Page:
For this week`s MP report I am going to add some inside
perspective on a few recent events that have occurred in Ottawa over the past few weeks. As many of you may have heard, recently the Leader of the Federal Liberal Party made an announcement that effective immediately, all Liberal Senators would be booted from the Liberal caucus in an effort to try and ensure that the Liberal Senators would become more independent.
Many in the media reacted swiftly calling the idea “bold” while debate remained on what, if any, difference might occur. What is interesting about this idea is that it was actually the NDP who back in late October of 2013 introduced a motion in the House of Commons calling for “the introduction of immediate measures to end Senators' partisan activities, including participation in Caucus meetings”– what is more interesting is that when the NDP first introduced this idea the media did not characterize it as being “bold”– most in fact ignored the NDP motion. What is also notable is that at the time the leader of the Liberals actually voted against the motion, accusing the NDP of political haymaking over the Senate. Privately many NDP MP’s I know are expressing disappointment and frustration that a NDP idea is treated differently in the media when it is adopted by another party.
The larger question is will expelled from caucus Senators become more independent? In the case of the Liberal Senators what was seldom reported was that within hours of being booted out of the Liberal caucus, the Liberal Senators met as a group and quickly re-elected the same Liberal Senate
leader, the same Deputy Leader and most surprising even elected the same Senate party whip before declaring they were still a Liberal Senate caucus. The fact that a group of supposedly independent Senators would vote in a whip and continue to sit as a Liberal Senate caucus ensures that the extra pay and perks of a caucus (that are not available to truly independent Senators) would still flow and be paid for by taxpayers. In other words, nothing really changed as a result of this announcement. The inside joke in Ottawa is formerly Liberal senators have now become Senators who are Liberals. Ultimately the only real means of reforming that Senate remains before the Supreme Court, which is expected to issue formal legal guidelines on how the Senate can be reformed or abolished at some point within this year.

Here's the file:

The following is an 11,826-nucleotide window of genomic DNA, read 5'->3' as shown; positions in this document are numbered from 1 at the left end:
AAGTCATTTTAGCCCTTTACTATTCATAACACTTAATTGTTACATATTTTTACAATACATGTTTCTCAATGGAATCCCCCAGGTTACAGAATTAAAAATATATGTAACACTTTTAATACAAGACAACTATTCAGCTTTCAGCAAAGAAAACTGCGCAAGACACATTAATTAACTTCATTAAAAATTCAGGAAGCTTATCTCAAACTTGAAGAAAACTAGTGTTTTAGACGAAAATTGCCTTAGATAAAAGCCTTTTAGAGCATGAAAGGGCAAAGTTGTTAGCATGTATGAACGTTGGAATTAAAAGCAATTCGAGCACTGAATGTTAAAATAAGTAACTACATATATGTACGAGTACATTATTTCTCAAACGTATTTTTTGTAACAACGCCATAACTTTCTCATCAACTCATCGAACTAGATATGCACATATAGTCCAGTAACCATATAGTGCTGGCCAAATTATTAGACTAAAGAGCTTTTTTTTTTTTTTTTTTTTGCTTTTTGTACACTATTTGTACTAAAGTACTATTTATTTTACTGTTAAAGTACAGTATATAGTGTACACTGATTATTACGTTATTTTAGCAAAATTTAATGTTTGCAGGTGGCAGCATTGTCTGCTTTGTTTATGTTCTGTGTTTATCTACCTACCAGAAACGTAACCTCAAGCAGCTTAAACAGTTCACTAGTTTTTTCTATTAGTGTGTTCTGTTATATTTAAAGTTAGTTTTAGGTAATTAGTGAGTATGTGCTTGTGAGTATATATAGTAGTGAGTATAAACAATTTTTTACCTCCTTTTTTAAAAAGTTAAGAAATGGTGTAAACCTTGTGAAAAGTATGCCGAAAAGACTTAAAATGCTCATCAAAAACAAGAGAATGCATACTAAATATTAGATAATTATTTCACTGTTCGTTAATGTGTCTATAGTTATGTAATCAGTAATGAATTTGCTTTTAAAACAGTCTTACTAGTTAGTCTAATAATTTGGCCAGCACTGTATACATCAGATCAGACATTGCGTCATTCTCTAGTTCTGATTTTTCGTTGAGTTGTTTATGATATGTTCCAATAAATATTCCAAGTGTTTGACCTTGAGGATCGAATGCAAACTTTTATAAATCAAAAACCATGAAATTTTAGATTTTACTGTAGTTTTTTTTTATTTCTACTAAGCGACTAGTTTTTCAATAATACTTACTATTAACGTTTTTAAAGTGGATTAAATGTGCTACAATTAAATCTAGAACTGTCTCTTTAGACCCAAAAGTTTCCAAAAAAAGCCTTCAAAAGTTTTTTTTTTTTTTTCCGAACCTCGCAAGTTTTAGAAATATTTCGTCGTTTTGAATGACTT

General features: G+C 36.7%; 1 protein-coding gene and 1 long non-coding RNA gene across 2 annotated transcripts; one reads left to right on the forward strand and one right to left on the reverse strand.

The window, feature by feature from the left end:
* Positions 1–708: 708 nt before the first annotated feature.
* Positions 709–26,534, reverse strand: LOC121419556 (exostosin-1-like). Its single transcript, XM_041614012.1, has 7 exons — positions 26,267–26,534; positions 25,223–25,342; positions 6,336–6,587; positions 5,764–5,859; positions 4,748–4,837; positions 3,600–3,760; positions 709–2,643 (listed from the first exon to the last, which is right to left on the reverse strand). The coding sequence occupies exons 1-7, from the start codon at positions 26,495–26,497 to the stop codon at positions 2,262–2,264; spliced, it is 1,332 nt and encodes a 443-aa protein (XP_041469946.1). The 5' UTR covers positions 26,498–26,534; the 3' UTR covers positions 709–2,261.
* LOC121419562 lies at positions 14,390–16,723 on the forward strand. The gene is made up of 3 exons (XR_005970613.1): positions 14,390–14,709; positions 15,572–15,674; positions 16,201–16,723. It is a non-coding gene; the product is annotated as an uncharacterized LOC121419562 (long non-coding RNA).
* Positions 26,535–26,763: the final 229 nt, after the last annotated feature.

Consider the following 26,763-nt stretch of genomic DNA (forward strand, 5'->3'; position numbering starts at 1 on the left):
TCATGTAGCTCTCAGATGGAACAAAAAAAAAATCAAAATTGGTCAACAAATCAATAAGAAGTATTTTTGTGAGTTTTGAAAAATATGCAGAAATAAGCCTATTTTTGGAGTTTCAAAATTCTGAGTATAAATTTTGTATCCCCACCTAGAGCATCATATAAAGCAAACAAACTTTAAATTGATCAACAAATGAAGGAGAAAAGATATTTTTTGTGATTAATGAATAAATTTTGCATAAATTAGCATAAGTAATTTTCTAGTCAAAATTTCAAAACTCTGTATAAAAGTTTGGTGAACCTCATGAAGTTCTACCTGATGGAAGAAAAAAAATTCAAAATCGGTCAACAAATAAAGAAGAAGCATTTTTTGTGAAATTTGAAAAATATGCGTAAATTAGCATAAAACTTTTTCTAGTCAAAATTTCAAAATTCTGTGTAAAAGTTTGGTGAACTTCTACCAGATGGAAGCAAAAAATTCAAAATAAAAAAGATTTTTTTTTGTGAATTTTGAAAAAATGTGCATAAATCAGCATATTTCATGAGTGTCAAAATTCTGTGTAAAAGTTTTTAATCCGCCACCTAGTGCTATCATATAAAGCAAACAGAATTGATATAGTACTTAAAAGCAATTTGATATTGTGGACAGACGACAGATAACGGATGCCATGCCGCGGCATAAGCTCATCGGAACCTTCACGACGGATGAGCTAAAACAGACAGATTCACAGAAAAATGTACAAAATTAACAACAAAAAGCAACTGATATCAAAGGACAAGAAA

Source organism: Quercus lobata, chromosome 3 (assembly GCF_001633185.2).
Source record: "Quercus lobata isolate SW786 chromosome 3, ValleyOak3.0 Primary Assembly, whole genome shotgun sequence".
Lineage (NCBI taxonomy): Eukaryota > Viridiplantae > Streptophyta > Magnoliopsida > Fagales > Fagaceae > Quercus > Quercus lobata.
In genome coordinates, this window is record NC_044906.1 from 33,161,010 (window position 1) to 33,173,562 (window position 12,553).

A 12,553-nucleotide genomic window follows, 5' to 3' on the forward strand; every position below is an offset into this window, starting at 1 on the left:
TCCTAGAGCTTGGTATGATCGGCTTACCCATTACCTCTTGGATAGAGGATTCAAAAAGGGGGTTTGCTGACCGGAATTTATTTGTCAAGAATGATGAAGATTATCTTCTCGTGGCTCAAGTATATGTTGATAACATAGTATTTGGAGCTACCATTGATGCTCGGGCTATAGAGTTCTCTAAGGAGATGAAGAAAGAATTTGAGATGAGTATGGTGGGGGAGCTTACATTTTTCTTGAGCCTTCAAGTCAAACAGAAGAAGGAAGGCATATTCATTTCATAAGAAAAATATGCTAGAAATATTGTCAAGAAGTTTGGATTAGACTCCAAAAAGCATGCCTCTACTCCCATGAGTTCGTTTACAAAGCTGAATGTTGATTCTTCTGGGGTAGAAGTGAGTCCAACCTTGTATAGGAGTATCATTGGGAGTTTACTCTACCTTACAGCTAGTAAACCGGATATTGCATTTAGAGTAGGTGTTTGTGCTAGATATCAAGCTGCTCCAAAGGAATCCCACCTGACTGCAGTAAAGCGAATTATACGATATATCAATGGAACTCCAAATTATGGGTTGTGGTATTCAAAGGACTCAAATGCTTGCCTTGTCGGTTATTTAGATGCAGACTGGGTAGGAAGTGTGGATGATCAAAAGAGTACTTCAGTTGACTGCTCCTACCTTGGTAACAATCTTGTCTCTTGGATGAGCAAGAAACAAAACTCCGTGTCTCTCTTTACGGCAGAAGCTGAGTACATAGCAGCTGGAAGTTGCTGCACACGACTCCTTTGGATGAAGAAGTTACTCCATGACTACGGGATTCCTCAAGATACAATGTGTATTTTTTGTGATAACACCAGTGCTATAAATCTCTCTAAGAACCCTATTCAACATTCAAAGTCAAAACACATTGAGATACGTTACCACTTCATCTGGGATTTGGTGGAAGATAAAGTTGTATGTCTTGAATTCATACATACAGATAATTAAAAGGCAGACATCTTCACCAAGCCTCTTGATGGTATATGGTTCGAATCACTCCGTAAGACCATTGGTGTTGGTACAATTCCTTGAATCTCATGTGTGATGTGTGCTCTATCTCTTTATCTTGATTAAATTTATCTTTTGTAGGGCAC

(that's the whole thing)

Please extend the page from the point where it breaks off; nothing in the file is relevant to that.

While on the topic of Senators many citizens have contacted me recently to express support for Private Members Bill C-518 from my Conservative colleague MP John Williamson. The Canadian Taxpayer’s federation has also engaged in a campaign calling for public support of this bill. What does Bill C-518 propose? I have already spoken in favor of Bill C-518 moving forward in debate to review stage and my comments on this Bill from Hansard were as follows:
“We know Canadians expect that if parliamentarians are convicted of egregious crimes, they should face consequences. No different from everyday Canadians would expect to face consequences if convicted of an egregious crime, yet we also know that this is currently not the case. I would
like to commend the member for New Brunswick Southwest for his work to attempt to remedy this. Currently, if a senator or member of Parliament retires or resigns prior to being convicted, or otherwise manoeuvres to avoid being expelled or disqualified from Parliament, that individual is still entitled to
his or her full pension, including the employer's share, which is funded by taxpayers. In other words, if one retires or resigns before being convicted of a crime, one still benefits from a generous pension plan. This is, in itself, an outrage to many taxpayers. “– MP Albas excerpt from Hansard
I will continue to provide updates on Bill C-518 as it progresses through debate as there has been a strong level of interest in this bill. Also occurring this week is the introduction of the budget that is
happening on Tuesday, February 11th and will be the topic of next week’s report. If you have any questions or concerns on Bills before Parliament please do not hesitate to contact me directly. I can be reached at firstname.lastname@example.org or toll free at 1-800-665-8711.
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Dan Albas is the Member of Parliament for the riding of Central Okanagan-Similkameen-Nicola.